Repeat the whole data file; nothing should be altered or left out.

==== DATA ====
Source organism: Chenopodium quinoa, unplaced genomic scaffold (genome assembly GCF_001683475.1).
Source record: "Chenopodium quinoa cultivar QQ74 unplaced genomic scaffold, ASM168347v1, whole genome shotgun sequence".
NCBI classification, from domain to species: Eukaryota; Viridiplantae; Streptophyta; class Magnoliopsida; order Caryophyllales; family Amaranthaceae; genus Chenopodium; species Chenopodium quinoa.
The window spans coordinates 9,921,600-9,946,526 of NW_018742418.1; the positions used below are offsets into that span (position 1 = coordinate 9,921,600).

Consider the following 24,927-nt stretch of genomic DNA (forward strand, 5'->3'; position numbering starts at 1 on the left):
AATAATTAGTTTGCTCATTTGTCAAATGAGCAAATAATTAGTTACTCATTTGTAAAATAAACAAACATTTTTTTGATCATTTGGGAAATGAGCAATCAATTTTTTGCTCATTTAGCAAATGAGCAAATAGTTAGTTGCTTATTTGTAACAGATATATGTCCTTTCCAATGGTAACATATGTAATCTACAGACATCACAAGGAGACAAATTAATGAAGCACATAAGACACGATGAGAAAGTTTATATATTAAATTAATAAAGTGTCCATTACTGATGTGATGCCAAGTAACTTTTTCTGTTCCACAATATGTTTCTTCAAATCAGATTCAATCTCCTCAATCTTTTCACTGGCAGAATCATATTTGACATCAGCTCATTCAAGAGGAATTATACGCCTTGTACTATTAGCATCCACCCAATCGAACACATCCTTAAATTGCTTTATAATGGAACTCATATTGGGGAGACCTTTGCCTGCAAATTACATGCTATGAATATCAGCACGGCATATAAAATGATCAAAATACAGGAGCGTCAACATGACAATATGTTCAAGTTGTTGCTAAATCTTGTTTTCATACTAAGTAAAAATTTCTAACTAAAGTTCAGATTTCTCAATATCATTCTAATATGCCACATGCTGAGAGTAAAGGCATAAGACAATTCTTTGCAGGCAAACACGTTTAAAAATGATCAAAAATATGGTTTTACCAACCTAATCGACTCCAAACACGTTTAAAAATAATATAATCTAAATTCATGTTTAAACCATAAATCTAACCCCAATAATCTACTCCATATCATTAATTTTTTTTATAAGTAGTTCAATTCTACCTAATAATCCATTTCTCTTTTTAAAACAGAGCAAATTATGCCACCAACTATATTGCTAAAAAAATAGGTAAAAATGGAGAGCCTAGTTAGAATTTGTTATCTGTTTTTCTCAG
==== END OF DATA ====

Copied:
Source organism: Chenopodium quinoa, unplaced genomic scaffold (genome assembly GCF_001683475.1).
Source record: "Chenopodium quinoa cultivar QQ74 unplaced genomic scaffold, ASM168347v1, whole genome shotgun sequence".
NCBI classification, from domain to species: Eukaryota; Viridiplantae; Streptophyta; class Magnoliopsida; order Caryophyllales; family Amaranthaceae; genus Chenopodium; species Chenopodium quinoa.
The window spans coordinates 9,921,600-9,946,526 of NW_018742418.1; the positions used below are offsets into that span (position 1 = coordinate 9,921,600).

Consider the following 24,927-nt stretch of genomic DNA (forward strand, 5'->3'; position numbering starts at 1 on the left):
AATAATTAGTTTGCTCATTTGTCAAATGAGCAAATAATTAGTTACTCATTTGTAAAATAAACAAACATTTTTTTGATCATTTGGGAAATGAGCAATCAATTTTTTGCTCATTTAGCAAATGAGCAAATAGTTAGTTGCTTATTTGTAACAGATATATGTCCTTTCCAATGGTAACATATGTAATCTACAGACATCACAAGGAGACAAATTAATGAAGCACATAAGACACGATGAGAAAGTTTATATATTAAATTAATAAAGTGTCCATTACTGATGTGATGCCAAGTAACTTTTTCTGTTCCACAATATGTTTCTTCAAATCAGATTCAATCTCCTCAATCTTTTCACTGGCAGAATCATATTTGACATCAGCTCATTCAAGAGGAATTATACGCCTTGTACTATTAGCATCCACCCAATCGAACACATCCTTAAATTGCTTTATAATGGAACTCATATTGGGGAGACCTTTGCCTGCAAATTACATGCTATGAATATCAGCACGGCATATAAAATGATCAAAATACAGGAGCGTCAACATGACAATATGTTCAAGTTGTTGCTAAATCTTGTTTTCATACTAAGTAAAAATTTCTAACTAAAGTTCAGATTTCTCAATATCATTCTAATATGCCACATGCTGAGAGTAAAGGCATAAGACAATTCTTTGCAGGCAAACACGTTTAAAAATGATCAAAAATATGGTTTTACCAACCTAATCGACTCCAAACACGTTTAAAAATAATATAATCTAAATTCATGTTTAAACCATAAATCTAACCCCAATAATCTACTCCATATCATTAATTTTTTTTATAAGTAGTTCAATTCTACCTAATAATCCATTTCTCTTTTTAAAACAGAGCAAATTATGCCACCAACTATATTGCTAAAAAAATAGGTAAAAATGGAGAGCCTAGTTAGAATTTGTTATCTGTTTTTCTCAG